As I perused through the shelves, my confusion persisted. In the first place, almost all products were marked in Hebrew. By reading that, I felt somewhat proud that finally I could get a clearer idea about which to boycott, and which to buy. But then I realized that products coming from China, Turkey, Portugal, the USA, Morocco, Egypt, Zionist Israel … all had Hebrew on them. This did not help me in identifying those products coming from the “settlements”! (Products coming from Pesgat Zeev, or Ariel, or Modi”in, or Petah Tikva, or Nahariya, etc, are not marked “product of settlements”, but “product of Israel.)

Since we don”t produce fresh milk yet, I veered to major Israeli companies, mainly, Tenuva, for that. But, I couldn”t tell, however, if “Tenuva” fresh milk is settlement-contaminated, or not. Moreover, what about the “al-Bustan” humos that is supposedly coming from the Palestinian city of Imm al-Fahm from inside Zionist Israel? Should I boycott that, even though its owners are indigenous Palestinians (perhaps with Zionist partners), who, most probably, succeeded in building their humos factory as a reward for their cooperation?

The deeper I delved, the more confused I became. Since we are committed to practice our boycott approach with zest, we stopped buying Nestlee products, specifically, the “Nescafe”, after it was reported about their plant in the settlement of Sderot in Al-Naqab, contiguous to besieged Gaza. And since we boycott visible Israeli products, we could not look for an alternative there. We searched for the few non-Israeli alternatives available at our favorite mini-market. We started buying “Maxwell House” instant coffee, as a more politically correct, alternative. It is manufactured, however, by an American company, Kraft Foods, coming to us directly from Germany.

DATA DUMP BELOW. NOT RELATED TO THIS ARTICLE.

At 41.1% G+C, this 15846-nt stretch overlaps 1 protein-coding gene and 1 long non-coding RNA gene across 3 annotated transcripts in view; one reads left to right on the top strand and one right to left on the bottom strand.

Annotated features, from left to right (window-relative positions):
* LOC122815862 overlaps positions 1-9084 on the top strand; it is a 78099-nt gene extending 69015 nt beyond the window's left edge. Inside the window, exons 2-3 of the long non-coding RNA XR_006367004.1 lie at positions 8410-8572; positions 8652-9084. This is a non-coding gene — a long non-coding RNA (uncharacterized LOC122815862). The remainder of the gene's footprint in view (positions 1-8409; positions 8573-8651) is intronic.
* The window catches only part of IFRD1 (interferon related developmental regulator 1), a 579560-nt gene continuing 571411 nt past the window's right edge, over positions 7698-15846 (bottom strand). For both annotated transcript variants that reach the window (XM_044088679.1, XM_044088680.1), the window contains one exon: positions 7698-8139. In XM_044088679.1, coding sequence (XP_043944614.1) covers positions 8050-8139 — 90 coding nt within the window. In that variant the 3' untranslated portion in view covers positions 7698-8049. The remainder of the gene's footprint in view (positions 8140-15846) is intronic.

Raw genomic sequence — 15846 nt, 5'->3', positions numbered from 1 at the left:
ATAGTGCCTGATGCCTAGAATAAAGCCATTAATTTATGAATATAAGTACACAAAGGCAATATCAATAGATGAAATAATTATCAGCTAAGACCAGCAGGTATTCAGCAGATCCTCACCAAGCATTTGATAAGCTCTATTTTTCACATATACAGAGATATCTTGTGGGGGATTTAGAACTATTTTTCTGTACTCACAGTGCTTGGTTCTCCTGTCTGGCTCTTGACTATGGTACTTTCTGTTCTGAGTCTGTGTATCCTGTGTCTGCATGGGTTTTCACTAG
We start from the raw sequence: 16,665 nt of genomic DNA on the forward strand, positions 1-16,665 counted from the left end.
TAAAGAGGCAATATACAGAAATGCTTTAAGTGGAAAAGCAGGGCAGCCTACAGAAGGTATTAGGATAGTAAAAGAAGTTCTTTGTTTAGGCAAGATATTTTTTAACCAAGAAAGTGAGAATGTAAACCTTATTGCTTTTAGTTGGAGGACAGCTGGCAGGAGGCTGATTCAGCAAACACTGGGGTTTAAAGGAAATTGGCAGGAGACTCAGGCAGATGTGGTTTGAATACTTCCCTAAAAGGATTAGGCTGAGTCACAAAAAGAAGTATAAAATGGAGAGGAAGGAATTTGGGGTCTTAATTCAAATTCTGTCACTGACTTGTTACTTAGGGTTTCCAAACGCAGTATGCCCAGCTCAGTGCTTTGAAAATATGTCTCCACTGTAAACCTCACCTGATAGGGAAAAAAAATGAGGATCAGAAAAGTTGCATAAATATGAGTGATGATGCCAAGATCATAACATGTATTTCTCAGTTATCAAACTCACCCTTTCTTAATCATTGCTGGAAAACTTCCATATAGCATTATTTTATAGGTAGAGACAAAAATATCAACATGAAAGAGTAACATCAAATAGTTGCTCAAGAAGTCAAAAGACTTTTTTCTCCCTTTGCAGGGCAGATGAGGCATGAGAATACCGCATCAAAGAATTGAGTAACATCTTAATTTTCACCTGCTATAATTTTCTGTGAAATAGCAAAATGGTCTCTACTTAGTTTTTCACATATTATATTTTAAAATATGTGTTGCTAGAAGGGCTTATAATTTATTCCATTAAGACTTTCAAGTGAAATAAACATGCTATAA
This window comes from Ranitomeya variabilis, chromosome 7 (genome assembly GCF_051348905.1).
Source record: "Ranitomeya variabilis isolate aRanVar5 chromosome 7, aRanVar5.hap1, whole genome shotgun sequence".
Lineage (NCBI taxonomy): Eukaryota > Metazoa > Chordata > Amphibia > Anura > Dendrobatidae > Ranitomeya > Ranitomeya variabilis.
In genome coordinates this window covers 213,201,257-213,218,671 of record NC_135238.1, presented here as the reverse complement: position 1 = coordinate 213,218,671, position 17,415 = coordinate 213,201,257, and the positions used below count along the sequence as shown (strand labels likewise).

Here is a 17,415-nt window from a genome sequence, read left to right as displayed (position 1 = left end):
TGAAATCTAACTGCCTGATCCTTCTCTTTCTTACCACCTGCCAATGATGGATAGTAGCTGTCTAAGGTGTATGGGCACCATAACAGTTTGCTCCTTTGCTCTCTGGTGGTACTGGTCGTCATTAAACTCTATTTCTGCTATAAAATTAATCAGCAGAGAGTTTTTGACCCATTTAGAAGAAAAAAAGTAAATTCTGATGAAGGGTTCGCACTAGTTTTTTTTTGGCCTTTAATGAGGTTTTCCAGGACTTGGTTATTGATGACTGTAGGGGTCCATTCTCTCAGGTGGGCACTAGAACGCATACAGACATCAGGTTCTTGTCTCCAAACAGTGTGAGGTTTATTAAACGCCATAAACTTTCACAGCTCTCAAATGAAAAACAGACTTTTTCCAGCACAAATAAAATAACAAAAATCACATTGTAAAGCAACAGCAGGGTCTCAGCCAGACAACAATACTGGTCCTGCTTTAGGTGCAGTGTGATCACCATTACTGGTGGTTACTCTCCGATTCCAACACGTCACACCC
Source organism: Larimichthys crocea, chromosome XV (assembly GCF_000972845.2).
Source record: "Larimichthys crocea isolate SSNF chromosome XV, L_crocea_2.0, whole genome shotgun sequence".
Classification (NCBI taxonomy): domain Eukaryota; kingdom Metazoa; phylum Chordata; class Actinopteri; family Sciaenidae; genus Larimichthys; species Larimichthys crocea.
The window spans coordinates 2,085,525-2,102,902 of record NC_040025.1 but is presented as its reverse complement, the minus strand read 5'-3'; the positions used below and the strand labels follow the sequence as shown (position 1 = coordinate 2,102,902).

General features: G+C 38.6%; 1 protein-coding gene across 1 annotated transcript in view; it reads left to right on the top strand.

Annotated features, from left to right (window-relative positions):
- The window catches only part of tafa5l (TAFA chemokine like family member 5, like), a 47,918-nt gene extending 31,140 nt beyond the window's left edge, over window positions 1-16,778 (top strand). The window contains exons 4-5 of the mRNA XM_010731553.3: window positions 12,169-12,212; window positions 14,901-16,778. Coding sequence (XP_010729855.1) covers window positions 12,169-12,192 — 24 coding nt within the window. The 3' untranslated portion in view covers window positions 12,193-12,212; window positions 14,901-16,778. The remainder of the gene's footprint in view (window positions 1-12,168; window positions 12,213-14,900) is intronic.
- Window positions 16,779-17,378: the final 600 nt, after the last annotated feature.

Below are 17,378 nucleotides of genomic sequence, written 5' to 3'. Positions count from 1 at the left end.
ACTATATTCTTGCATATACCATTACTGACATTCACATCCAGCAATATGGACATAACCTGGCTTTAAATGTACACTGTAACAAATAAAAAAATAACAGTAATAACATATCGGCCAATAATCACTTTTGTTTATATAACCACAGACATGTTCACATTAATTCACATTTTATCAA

Likewise, looking for “Omega-3″ sardines, we found ourselves buying the available “small mackerels”, product of Portugal (EU), but coming to us via an Israeli importing company. The only “contaminants-free” sardines we could find were a product of Morocco, but coming to us through a British export-import company. But Morocco presents another worrying and confusing case for us. On the one hand, it is an Arab country, but on the “political correctness” scale, it is hardly distinguishable from the US or France. We also found and bought canned mushrooms, product of China, but coming to us through a Palestinian importer in Tulkarm, and so on, and so on. The success of this process demanded an on-going research, considering our limited choices.

But the nagging problem of who our real enemies are, persisted, and begged for deeper explanation. Isn”t America our real enemy? Aren”t EU countries, who support America readily in every major decision it takes against us, our real enemies? Isn”t current Egypt, whose American-propped up geriatric Pharaoh (AKA President) is instrumental in blocking basic foods from reaching our besieged people in Gaza, our enemy? Is Turkey, who insists on maintaining and developing serious and far-reaching strategic relations and cooperation with Israel, in restructuring and controlling our region, through an actual division of labor between it and Zionist Israel, our enemy or our friend? How can we know without clear guidance?

To relieve my confusion, I escaped into, what I thought, would be a straight forward situation, the vegetables and fruits. I went to Abu Issa, our preferred vegetable and fruit little haven. I said: Abu Issa, do you have “baladi” (domestic) pears, or apples? Yes, he answered: “those “green-skinned” pears. I next asked, where are they coming from? The Golan, he answered. Feeling elated that he considered the Golan as “baladi”, I bought some, because I assumed readily that they are coming from the proud and un-acquiescing Syrian-Arab-Druze villages in the Golan, defying various checkpoints to bring them to Ramallah. I had no doubt that this would be indeed “baladi”. But then I started doubting my own certainty. How can we be sure that they have not originated in the Golan Zionist settlements, which have riddled their entire space? What evidence do I have that these “green-skinned” pears and apples that I am buying, unquestionably, are not coming from a collaborative project between Arab-Syrian Golanis and Zionist settlers?